“If clouds were made of cheese, and naughty, they’d be gnudi.“ Serious Eats
This year is off to a good start for Cucee! First and foremost, my blog has been redesigned!
Personally, I’ve always liked the design of CuceeSprouts. But ever since the web world went “Mobile First”, my blog started exhibiting early signs of aging. It must be all that pinching and zooming on the phone that contributed to its wrinkles and flabby skin. Cucee was definitely ready for a facelift!
Secondly, I have so many new healthy recipes coming your way this year! I have already photographed 3 and I just cannot wait to share them!
The first recipe of the year is Gnudi. Gnudi are basically nude ravioli, the creamy filling without the pasta wrapper! They are that ultimate winter comfort food that does not leave you feeling guilty later. Light, fluffy, and so tender, they melt in your mouth the moment they reach it.
- 2.2 lb best-quality ricotta (buy or make your own)
- 3.5 oz Parmesan cheese, grated
- 1 whole nutmeg, for grating
- fine semolina, for dusting
- sea salt and black pepper to taste
The sauce ingredients
- Make sure your Ricotta is dry. VERY DRY. If it isn’t, squeeze out as much water as you can. This insures that your gnudi do not explode in the boiling water.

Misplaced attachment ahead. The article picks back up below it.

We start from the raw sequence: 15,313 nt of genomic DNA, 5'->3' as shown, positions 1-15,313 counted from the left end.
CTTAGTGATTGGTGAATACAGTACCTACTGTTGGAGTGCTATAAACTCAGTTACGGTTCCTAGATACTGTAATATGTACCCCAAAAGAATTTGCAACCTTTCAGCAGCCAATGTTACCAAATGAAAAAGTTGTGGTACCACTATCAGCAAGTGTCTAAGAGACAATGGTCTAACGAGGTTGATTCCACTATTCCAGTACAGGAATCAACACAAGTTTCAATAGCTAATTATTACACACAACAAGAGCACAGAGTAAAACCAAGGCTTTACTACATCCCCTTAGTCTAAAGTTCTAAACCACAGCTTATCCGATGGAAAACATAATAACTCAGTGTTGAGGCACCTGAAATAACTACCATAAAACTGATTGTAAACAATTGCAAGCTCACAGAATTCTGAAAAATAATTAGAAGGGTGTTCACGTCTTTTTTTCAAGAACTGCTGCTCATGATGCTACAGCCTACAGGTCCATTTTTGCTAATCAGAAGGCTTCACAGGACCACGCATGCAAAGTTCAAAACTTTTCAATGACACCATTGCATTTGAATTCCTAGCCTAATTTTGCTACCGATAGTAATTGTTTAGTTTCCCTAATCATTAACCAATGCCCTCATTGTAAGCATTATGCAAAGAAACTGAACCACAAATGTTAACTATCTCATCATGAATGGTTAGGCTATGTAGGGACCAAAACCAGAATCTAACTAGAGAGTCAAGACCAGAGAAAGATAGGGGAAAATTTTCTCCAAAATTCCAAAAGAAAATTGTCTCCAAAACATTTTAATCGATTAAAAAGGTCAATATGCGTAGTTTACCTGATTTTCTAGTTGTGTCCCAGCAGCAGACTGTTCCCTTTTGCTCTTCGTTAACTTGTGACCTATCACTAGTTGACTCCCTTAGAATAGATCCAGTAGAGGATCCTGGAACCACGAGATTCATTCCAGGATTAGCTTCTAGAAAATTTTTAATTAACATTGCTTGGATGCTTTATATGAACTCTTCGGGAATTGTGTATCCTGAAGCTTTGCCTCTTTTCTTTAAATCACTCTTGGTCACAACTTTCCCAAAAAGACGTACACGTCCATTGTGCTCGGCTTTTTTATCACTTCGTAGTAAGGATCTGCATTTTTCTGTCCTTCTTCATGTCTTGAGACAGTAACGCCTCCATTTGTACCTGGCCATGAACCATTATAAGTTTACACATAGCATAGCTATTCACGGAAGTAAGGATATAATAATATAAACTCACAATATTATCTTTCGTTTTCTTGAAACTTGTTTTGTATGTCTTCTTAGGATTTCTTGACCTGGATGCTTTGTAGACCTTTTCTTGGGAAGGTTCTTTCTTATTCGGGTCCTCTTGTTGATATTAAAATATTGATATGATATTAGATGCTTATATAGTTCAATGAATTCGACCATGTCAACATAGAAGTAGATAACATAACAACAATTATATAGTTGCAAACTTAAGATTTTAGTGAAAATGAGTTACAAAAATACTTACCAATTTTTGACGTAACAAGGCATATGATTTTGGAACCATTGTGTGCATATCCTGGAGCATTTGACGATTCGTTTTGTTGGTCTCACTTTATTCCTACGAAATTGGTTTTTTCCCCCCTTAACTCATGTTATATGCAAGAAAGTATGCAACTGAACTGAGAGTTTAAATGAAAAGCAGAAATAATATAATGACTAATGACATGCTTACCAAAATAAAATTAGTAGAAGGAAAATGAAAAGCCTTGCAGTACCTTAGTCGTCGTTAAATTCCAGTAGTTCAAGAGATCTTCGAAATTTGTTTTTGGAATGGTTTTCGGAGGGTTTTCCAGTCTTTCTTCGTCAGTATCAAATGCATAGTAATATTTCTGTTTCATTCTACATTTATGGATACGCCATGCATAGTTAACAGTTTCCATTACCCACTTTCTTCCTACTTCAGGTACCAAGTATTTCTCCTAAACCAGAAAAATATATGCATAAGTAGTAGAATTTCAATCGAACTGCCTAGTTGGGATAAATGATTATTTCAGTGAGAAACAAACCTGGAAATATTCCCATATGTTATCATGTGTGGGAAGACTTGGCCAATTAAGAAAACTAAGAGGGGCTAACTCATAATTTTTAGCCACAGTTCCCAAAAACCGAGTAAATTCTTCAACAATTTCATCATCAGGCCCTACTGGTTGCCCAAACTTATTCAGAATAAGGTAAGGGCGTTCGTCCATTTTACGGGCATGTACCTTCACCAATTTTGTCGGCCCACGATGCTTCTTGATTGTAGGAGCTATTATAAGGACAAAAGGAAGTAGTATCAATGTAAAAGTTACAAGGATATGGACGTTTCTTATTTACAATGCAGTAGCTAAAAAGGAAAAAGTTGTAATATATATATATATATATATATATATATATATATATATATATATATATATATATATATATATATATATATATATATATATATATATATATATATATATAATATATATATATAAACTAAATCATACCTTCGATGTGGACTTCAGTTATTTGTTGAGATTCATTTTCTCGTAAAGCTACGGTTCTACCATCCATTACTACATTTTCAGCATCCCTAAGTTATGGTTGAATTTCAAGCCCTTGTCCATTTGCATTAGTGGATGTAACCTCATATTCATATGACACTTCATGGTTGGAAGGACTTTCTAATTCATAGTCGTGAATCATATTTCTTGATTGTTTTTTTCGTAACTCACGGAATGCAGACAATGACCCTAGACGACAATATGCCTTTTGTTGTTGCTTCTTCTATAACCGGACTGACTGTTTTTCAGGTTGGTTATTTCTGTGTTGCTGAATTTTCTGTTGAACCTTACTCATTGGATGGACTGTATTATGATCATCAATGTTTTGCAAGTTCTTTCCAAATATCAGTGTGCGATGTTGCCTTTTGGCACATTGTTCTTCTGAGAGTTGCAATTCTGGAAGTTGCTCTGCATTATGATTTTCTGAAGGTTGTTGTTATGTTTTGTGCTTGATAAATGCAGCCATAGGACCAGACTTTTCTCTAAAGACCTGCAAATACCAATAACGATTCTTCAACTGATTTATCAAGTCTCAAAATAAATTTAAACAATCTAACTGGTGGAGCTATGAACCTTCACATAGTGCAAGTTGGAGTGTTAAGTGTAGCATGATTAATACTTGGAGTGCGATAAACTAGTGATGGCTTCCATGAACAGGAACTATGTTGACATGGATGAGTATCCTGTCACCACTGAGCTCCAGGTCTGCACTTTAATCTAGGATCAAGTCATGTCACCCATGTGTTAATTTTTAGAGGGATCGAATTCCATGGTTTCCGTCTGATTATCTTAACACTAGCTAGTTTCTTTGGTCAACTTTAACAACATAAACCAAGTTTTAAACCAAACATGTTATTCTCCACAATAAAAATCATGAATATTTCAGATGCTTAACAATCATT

- Beat the ricotta, grated Parmesan, a pinch of sea salt, black pepper, and a few scrapings of nutmeg.
- Generously cover a large tray with semolina, then roll the ricotta mixture into 1-inch balls, rolling them in the tray of semolina as you go until really well coated.
- Leave for 8 hours or overnight in the fridge UNCOVERED – the semolina will dehydrate the ricotta, giving the gnudi a lovely fine coating.
- On the day of cooking, start by making the sauce first. Melt a large knob of butter in a frying pan on a medium heat and pick in about 20 sage leaves to crisp up. Remove the crispy leaves to a plate. Leave butter in a pan but turn the heat to the lowest setting.
- Boil the water then lower to simmer. Cook gnudi in simmering salted water for not longer than 2 minutes. Test the first batch to get the timing right. Mine take about 2 minutes until they start to fall apart. You basically just want to warm them up.
- Scoop the gnudi directly from the water into the frying pan, adding a spoonful of the cooking water. When the butter and water have emulsified, take off the heat and grate over a layer of Parmesan, add just a few drops of lemon juice, then toss together. Serve in warm bowls straight away with an extra grating of nutmeg and Parmesan and the crispy sage leaves.
Because Gnudi are very delicate, they deserve a wine that won’t overpower them. This refreshing mild-boded Pinot Gris with palate-cleansing acidity is a perfect match!